We're in week three I can't believe it we're more than halfway there by the time this class is over it's just goes so fast I just can't believe it so I say this every week, but you can see that I'm a fairly realistic painter it just seems to be where I go when I sit down to paint my mind just sort of vacates and I start moving into the part that I like to do the most and rendering is something I just really, really enjoy, but you truly khun do anything from the most realistic, all the way down to the most abstract in watercolor and everything in between. So no matter what kind of a painter you want to be, this medium is still good for you. I just, you know, I can't encourage it enough now. Last week we talked about color, color and paints, and I found this great quote by hands hoffman, who was who I showed at the very beginning of our slide and he said in nature, light creates color in the picture color creates the light and it's really true out in nature color is completely dependent ...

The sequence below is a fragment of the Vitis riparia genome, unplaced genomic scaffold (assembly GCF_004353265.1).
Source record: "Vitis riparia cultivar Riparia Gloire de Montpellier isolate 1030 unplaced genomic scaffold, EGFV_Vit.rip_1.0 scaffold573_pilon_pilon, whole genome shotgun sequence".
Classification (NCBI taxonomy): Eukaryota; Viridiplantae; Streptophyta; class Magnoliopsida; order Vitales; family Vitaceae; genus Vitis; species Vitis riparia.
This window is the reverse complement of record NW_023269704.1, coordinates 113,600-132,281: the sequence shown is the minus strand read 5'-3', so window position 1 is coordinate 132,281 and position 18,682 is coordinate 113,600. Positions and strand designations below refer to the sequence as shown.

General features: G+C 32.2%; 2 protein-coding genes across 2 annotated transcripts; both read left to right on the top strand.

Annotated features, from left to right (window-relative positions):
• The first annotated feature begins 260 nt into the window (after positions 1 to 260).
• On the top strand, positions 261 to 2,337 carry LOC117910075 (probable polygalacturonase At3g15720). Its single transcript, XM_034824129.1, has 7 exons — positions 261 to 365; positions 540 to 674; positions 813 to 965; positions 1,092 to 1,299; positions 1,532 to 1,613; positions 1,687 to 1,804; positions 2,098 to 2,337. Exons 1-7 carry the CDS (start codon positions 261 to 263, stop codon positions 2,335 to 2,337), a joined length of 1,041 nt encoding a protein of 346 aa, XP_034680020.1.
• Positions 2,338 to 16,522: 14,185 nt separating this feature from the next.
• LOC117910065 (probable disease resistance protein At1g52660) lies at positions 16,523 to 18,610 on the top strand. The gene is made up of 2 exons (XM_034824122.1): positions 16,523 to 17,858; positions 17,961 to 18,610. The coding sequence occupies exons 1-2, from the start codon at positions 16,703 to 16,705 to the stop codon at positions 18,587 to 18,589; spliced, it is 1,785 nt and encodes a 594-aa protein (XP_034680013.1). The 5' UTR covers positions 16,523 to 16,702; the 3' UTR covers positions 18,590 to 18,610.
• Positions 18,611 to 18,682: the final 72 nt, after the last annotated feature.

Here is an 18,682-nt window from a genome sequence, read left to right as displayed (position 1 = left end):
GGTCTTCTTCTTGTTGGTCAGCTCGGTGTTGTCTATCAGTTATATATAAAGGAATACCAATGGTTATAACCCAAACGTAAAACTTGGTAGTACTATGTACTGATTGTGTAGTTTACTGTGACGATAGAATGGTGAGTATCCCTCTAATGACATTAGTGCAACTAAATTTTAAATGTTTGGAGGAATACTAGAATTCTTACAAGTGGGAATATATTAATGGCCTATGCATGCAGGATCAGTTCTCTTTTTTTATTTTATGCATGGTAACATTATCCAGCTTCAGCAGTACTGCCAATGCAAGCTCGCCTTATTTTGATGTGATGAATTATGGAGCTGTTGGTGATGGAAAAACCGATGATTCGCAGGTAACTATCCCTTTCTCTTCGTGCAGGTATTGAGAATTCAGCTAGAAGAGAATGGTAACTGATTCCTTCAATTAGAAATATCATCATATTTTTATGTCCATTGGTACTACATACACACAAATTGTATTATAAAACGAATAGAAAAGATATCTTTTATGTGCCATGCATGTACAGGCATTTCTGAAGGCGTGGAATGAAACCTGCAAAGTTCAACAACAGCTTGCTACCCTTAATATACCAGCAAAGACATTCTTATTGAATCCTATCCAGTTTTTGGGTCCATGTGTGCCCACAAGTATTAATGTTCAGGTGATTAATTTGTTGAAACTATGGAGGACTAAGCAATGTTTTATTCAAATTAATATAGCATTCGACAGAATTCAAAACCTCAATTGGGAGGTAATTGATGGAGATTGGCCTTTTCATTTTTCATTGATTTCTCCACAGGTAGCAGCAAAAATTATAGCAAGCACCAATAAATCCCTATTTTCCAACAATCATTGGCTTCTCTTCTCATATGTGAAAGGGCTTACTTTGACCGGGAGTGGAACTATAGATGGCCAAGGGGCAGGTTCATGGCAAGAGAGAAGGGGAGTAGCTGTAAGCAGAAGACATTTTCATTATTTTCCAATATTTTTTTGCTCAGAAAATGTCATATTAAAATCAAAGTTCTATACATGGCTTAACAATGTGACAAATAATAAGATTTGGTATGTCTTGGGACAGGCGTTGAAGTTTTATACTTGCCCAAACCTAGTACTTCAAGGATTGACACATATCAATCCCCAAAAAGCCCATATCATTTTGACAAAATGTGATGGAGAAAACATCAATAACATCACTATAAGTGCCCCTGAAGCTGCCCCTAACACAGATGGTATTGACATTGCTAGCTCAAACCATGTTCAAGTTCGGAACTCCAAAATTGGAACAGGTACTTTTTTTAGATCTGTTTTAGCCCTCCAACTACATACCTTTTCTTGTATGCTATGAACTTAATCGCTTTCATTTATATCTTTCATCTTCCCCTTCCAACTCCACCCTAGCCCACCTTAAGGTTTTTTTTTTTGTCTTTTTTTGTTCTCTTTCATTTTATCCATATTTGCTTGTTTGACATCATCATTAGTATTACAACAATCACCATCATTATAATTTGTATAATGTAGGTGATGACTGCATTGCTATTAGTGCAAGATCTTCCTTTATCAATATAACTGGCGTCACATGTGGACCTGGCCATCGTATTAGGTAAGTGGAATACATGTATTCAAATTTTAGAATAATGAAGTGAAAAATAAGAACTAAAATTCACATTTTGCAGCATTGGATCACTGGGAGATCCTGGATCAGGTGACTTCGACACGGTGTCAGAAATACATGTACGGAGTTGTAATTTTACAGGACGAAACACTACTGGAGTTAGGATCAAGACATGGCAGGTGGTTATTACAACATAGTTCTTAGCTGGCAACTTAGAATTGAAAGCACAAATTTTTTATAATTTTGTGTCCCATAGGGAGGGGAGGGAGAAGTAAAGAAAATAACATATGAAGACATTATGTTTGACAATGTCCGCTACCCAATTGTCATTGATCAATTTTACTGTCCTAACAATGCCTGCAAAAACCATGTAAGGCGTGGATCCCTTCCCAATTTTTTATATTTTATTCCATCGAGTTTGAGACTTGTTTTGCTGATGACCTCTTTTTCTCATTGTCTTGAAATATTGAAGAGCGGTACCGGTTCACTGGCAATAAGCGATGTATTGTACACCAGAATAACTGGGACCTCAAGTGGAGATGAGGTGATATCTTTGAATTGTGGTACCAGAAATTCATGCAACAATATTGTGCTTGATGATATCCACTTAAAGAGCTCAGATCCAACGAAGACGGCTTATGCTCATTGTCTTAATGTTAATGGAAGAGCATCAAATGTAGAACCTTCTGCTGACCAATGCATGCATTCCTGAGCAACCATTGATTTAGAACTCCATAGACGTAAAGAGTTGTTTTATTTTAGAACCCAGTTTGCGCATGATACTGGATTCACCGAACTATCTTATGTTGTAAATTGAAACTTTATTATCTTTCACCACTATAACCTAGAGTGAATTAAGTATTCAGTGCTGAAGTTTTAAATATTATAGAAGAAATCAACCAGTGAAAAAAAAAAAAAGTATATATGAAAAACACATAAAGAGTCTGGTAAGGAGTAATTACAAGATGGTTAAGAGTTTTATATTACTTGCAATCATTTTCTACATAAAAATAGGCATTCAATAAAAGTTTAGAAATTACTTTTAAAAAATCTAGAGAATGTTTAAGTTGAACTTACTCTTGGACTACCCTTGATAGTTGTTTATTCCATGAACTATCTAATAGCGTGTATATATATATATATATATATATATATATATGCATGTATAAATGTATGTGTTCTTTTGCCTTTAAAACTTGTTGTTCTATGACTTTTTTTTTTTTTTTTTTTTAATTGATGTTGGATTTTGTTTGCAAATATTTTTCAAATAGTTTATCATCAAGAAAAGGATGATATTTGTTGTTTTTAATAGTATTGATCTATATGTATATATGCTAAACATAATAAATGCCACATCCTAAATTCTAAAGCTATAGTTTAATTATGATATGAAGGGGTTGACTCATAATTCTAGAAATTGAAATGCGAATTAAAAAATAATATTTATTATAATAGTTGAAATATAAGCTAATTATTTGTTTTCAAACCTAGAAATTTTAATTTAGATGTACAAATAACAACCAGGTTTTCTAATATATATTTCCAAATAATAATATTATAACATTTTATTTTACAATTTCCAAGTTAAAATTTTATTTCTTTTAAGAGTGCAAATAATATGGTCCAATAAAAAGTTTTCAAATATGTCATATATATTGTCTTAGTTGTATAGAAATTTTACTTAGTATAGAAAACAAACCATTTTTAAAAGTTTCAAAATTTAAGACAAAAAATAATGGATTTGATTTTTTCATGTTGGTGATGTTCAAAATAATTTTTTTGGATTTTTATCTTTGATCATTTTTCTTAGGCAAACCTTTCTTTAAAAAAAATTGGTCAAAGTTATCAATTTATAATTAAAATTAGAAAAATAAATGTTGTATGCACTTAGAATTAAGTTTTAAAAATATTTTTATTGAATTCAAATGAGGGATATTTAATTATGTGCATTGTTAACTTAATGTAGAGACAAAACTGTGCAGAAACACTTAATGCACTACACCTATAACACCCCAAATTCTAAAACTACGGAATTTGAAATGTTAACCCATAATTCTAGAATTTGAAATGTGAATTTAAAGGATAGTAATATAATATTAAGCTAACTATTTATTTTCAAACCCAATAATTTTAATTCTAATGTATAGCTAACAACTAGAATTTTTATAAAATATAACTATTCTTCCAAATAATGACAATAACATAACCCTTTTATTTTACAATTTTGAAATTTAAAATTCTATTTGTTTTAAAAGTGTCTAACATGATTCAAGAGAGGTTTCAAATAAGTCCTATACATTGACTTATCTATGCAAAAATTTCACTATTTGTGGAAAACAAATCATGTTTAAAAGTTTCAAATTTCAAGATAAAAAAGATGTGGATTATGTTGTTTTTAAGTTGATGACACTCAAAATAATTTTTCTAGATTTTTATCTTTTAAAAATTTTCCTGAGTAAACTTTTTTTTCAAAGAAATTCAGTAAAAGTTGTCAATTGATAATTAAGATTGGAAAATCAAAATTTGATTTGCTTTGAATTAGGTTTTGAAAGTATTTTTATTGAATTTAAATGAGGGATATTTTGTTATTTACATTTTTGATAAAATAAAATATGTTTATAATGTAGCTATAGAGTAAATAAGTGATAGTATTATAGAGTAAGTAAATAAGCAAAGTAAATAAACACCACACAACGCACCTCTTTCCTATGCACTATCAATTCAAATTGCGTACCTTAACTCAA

on the kind of light that's going on at the time, but when you're in the in the studio, no matter what kind of light you're working with, you can create light and your picture by choosing the right colors so keep that in mind they sort of work in reverse in studio and out so this is our five week course? Oh, first of all, I want to say thank daniel smith for sponsoring this class and providing all the art supplies for the in studio participants I you know, we just can't thank you enough it was a natural fit they make the only kind of paints I use and uh they're just a wonderful, wonderful sponsor for this class and we actually have someone from daniel smith in the class so uh there will be times when I turned and asked deb for some information because she knows more about it than I do not watercolor painting though okay week one was our overview of watercolors and just in general the challenges setting up your space your supplies for certain reference links things like that week too was last week we talked pigments, paint properties, the color wheel color terms mixing, layering blazing. All the types of things that you'll hear about want to know about when you work in watercolors this week is paper and brushes and we're going to talk about paper surfaces the different kinds of ways the paper uh characteristics and how they paint uh brushes diff'rent strokes techniques how to get certain edges with your brush next week will be drawing in composition and it will be three different styles of drawing but I'm not going to teach you how to draw I will say this every week you're gonna have to figure out your own style of drawing and uh but I will teach you how to transfer you drawing onto a piece of paper and will use various methods that you could do that with we'll talk about composition, the rules of third's, how you create visual with flow through your painting and lead a viewer's eye down through the painting so that they see the whole place and don't just get stuck on one aspect of it. And then in week five, which we skip a week between week four and week five uh that friday the twenty seventh thie jasmine star workshop is going to be going on so our class will miss the twenty seventh and will return again for the last class on september the third friday september the third and that's the fun week there's hardly any keynote presentation at all. We're just going to be talking techniques and special effects and we'll use masking fluid and salt and we'll learn how to do some different ways of text during and things like that so that's going to be a really fun week so this is our flicker group flicker dot com slash group slash watercolor one or one and these were a couple of things that were posted between last week's class and today's class and this was posted by someone who's handle is a baps man eighty eight and I love what he did with my my palate drawing that I gave you in the exercise files he actually went, found the colors and fill the colors in and I just think this is fabulous that he did that he did such a great job of it and then he did exactly what I do he put it in a plastic container, a plastic protector and taped it on the on the lid of his palate and then on the right he did look of his ten value scale. They're amazing, absolutely amazing. Did a much better job than I think I could have. I mean, really, really good job. So he and his five values is fabulous too. So he just did amazing job. He's working undercover? Yeah. He's a he's a professional artist already, huh? Well, he almost could be from what I've seen so far and these were a couple of others. The one on the left is from seattle. Siouxsie and the one on the right is from j u twenty five and I love what seattle suzy did. I mean, she sort of got all of her tests on one piece of paper and I just thought it was wonderful you know, she played around with her color wheel in there lifts and tested our value scales and did her little mouse ears and I mean, she just, you know, had fun on one big piece of paper, which is really great and I encourage people to paint as soon as you feel like you could move into large paper go for it you know, we're sitting here working on these little eighth sheets or quarter sheets move into your large sizes this sudanese she can yield you'll really enjoy it it's a lot of fun and then jay, you did a color wheel and the only place that I could even see any issue with it and it could be just the way it was photographed also because everybody's got different lighting conditions but where his red would be is still verging mohr on the orange orange side and so there's not a lot of difference between the red, the red orange and the orange and that seems to be an area that everybody has trouble on the warm color wheel. So, um, you know, j u twenty five you are not alone, but anyway, I love to get thes so please post between this week and next friday and and the ones that I think will support the class the best and talking I'll put them up okay, so we're going to talk watercolor papers okay, so I always like to start with a quote. Well, this is me. This is my quote, you can create an unsuccessful painting on good quality paper, but it's close to impossible to create a successful painting on bad quality paper, and I really can't stress that enough. You know, if you're going to spend your money anywhere, I would say, spend it on good paper and you can have the best daniel smith paints in the world. But again, if you're painting on bad paper, those paints will be diminished in how they show on the papers. So get yourself some really good quality paper. So there's, so many papers out there, you know, there's so many papers and they're all different colors. Each one of these is is labelled a white paper, but as you can see, they look very, very different. I mean, the saunders waterford watercolors very, very creamy it's, a very dark sort of creamy eggshell white and, uh, the one in the middle of the, uh, arches watercolor hundred forty pound. I don't always use bright white, but I almost always use cold press, and so that piece of paper is pretty much my favorite paper. The arch is one hundred forty pound cold press, natural white or bright white durable paper probably the number one page paper in the world most everybody uses it, and, um, you can't go wrong with it, but if you're looking for a different kind of a fit like the one on the far right yue po white, one hundred forty four pounds that's the plastic paper that I mentioned last week and it paints like plastic you're painting on a piece of plastic it lifts beautifully, the paint does not soak into the paper, it produces a very characteristic type of stroke. You can hardly miss a u po painted paper, uh, painted painting because the the strokes a very characteristic and I've got a really good sample of it later on don't forget the color of your paper will affect the color in your painting, so if you're painting on a cream color stock you will have even if you use cool colors on top of it, you will have a slightly warmer tent to your painting than if you paint it on the white so there's rough, which is very, very rough paper. It has deep wells for the granule ations of the of the paint to sink into there's cold press often called not, which means it's not rough uh, hot press, which is a very, very smooth white paper uh, and a lot of people love hot press it's a produces a characteristic brushstroke too, and I'll show is so show you a sample of that later and then there's a paper called soft press, which is between cold and hot press and eso it's ah it's not totally smooth but it's not that has a grainy surface either it's somewhere in between sizing is what keeps the paper from being to absorb it like rice paper if you paint on rice paper this paint just the minute you put that paint down, it just soaks right into the paper. The sizing on the paper is what keeps that from happening, and but the amount of sizing on the paper depends on the manufacturers, so I really encourage you to try different papers. The different paperweights are ninety pound one hundred forty pounds, two hundred sixty pound and three hundred pound ninety pound is the one ninety gram weight one hundred and forty pounds is the three hundred gram weight two hundred and sixty pounds three hundred and fifty six gram weight and three hundred pound is six hundred thirty eight gram weight so you can see it's really more than twice as much twice a stick uh paper can be either hand made mold made or machine made and handmade is just like it sounds and you're going to pay more for it but the twin rocker makes a handmade paper that's just luscious, I mean it's just you just feel like you're painting on satin or something? Uh, I've only tried a small sample of it. I've never bought a whole sheet and painted a whole painting with it again because I'm just stuck on the arch is, uh, mold made paper is has a consistency between handmade and machine made machine made is the most predictable it's put through a a machine and every sheet comes out looking like every other sheep mold made paper comm pines a little bit of the consistency of machine made, but with more of the character of hand made. Not every single piece of mold made paper is exactly like every other single piece arches that I use is my old paper and so that's that's what I prefer mold made papers have a smooth or what they call a felt side, and monsieur and machine made papers have a I'm sorry, and they then they have a rougher what they called the mold side, and the reference side is really literally a grating where the paper fibers have been soaked and pressed in between two I don't know what you're platinum's or something like that one of them has a screen on the bottom, and the other one just presses down the paper fibres and that's how you get that look to it uh, texture and color can depend on the manufacturer and let me just read off a few names of some of the manufacturers arches that I use fabbiano kilimanjaro cinelli a lana carell daler round he makes a wonderful paper called the langton prestige saunders waterford strathmore cancer in twin rocker and there are more so if you go into an art supply store and they have a bunch of different samples like the art supply, the daniel smith and bellevue just has all different site kinds of samples of paper mounted on their wall. You can go in and see one that you like and buy a single sheet and go home and take it out and test it. Make sure you always get acid free paper because it's the only kind of paper that will archive well if you don't get acid free paper than the acid in the paper will degrade the quality of the paint. It will literally change the color and that you also need to whenever you're going to frame a painting, you need to absolutely make sure you get acid free backer boards never just frame with a piece of corrugated cardboard has acid in it it will hurt your painting so your mats, your backer boards your paper all acid free really important okay, this is it this is a full sheet size twenty two by thirty the standard matt sizes that go with the third twenty two by thirty are thirty two by forty, thirty by thirty eight and various size openings for your live area. Now you're live area is the part that's cut out in the middle of the mat so you can get those in different sizes like I do a lot of sixteen by twenty paints, but I have maps that have an opening of thirteen and a half by ten and a half, and I have a man that has an opening of fourteen by eleven, so but the outer dimension is still sixteen by twenty, so figure out what your inner dimension is going to be before you do your painting, because you don't want to go out and have to have cut custom mats all the time. It's way too expensive uh, shit paper comes and sheets, pads, blocks and rolls sheets are what I paint on, but you can also get sheets and a spiral bound like our little travel notebook that daniel smith supplied to us and that susan is painting on right now and then it comes in pads. You can get twelve to fifty sheets to a pad, depending on the weight of the paper and that comes in various sizes blocs usually have anywhere from fifteen to fifty sheets and it's glued along the edges but has a a little opening where you can stick in an exacto and cut it off here. I'll show you a block. I have a block paper with me. This is a block. See how the paper? Well, that piece just came in to see how the papers all is all glued on the edge. But right here, you can get your, um, exacto underneath and cut it off and licked it all around. This is great when you're out traveling on the road and you just want to be able to hold a block on your lap and you don't want to have to set up an easel and all that kind of stuff. This works really well for that. Does it also do the job of basically stretching it? Yes, it does. It does. It does, but I will tell you I've painted on several different kinds of blocks, and it just paints differently. I'm not sure why, but it just does. And and I have a slide that actually shows you that coming up, um and then rolls rolls khun b forty four to sixty inches wide and they usually come around ten yards long, something like that thirty feet, these are very economical if you have a big studio space. You khun by roll paper you pay a lot for the role, but you get a lot of sheets of paper out of it if you can figure out a way to cut it yourself in your own studio if you have big enough space um don't forget your hands really must be clean when you're handling your pure watercolor paper because oil marks especially on the pope will transfer and then you go to meet later and you've got a big thumbprint or something on your paper and you can't get rid of it but you can't use alcohol uh on the yue po you probably can I've never never tried it, but I would say I would imagine that on the you poet but it would do a good job of cleaning off the prince I and I don't think that since it's plastic paper I don't think it would do anything to the sizing but you know it's it's just worth experimenting with. So this is a half sheet fifteen by twenty two the standard matt sizes for have sheets are twenty two by twenty eight and twenty by twenty four this is up keep holding my down too long this's a quarter sheet standard matt sizes are sixteen by twenty fourteen by sixteen eleven by fourteen and quarter sheet is the one I paint the most of that uh, you know, with a sixteen by twenty very common. What size that cactus is? Yes. That's the size of the cactus that I brought in. Uh, this is an eight sheet now in our kit and and in a lot of the papers that you got that paper that daniel smith supplied and cut for you that's quarter sheet size we've when I did the exercises, I tore the paper and supplied you with eight sheets. Uh, standard matt sizes for that or twelve by sixteen eleven by fourteen nine by twelve eight by ten that's when you go into the you know ben franklin or someplace like that, they've got all those mats on the side that's usually for some things around a eighth sheet size so let's tear a piece of watercolor paper so that you can understand how that happens. Him only with getting your your paper out. I have a question here. Uh, about aqua board. Are you familiar with that? About what? Aqua board? Yes, I'm I actually am I'm going to show you something painted on aqua board and also one of the pros and cons of using that particular well, aqua board is this is aqua board it's literally on a piece of masonite it's paper mounted on a piece of maize tonight, and jess owed or something, it has a it has a coating on it it's a very it paints very intensely this is a little study I did of my son when he was just a few months old. There we go and you can see how the colors really retain their vibrancy once it's down it's very easy to lift and, uh it it it's it's fun it's kind of fun to paint on again. You don't even have to use a backer board when you paint on aqua board and then you frame it because it's already on something that you know that's hard and fairly thick ladies better nature eighth of an inch thick er on a piece of masonite this is arches, watercolor board, not aqua board but if you see now this woman on the right is I just made her up. I didn't even have anything to look at it, I think actually thinks she looks a little bit like jessica biel, but anyway, you can see the difference in how the paint took to these two paintings. The one on the left of the baby is ever so much more vibrant, the one on the right, the inks and nothing's but the paint's soak into the paper, but a little bit more this one paints mohr like regular watercolor paper than this one does, which is what makes me think that this one has some kind of uh coating on it I actually in the slide that we come up with later I actually have instructions about that that I'll get to when we get there. So so I'm going to tear this piece of watercolor paper so that you can understand the best way to do it. What I do is I figure out which is my right side or which is the side I want to paint on and usually that's the smoother side and in this particular case I don't know if you could see it the arches watermark is right reading down in the lower right hand a corner I don't think you can see it on the camera so that's the side I want to put in first because if I'm going to be tearing and anything is if I have any oil or grease or anything like that on my hands I want this protected while I tear the paper so the side with the watermark is considered to be the side you want to paint on normally normally but not all water marks are on the right side of the paper the right site what I would call the quote unquote right side of the paper is the smooth aside that's the felt side the rougher side is on is usually what you consider the back but again it depends on what effect you're looking for in your painting if you're going to be doing a lot of dry brushing, you might prefer to paint on the rough side of paper because that would enhance the dry brush technique so then what I do is I folded over and I hold it down really well and then I again usually rule of thumb start in the middle you know don't start up here because it's too easy for your paper to sort of get skewed and then I just run my nail from the middle out top to bottom and I used my nails and I burnish that you can also use a burnishing tool I have a wooden burnishing tool at home that I've had for so many years I have had it longer than my son's been around so and he's been around a long time so then you turn it over and you do the same thing again and you keep flipping back and forth from one side to the other until you break the bonds in the paper because these fibers have you know there fibres and you have to break the fibers where you wanted to rip keep doing it until every time you turn it over and fold it it just feels very easy you could tell you khun see how the paper is sort of broken on the edge there I think that should be good enough so that when you want to tear it start a little tear on one side now. I had a dream about this that I just hear when else cute, you know, so wish me luck. You know, you don't want to go too fast and you have to really pay attention. You can feel where you're tearing, you can feel where you are in the tearing process kind of gives you a photo heckled, edged. Exactly. Is there a reason you would tear instead of just? Well, if you just like that, so deck allege, a lot of people paint on paper and then they don't they don't put a mad around the edge, they paint right off the side of the paper, and then they just put this whole thing and mounted usually raised a little bit on top of the bath, rick backer board and that's what they do and I mean, if you don't want to carry yeah, if you don't want to carry scissors around with you or you don't have an exact oh to take with you, you don't want to use a straight edge or anything like that. This is a very easy way to tear your paper. It works really well, just, you know, be careful, do it right, do it the right way, and you'll have an easier time of it every time.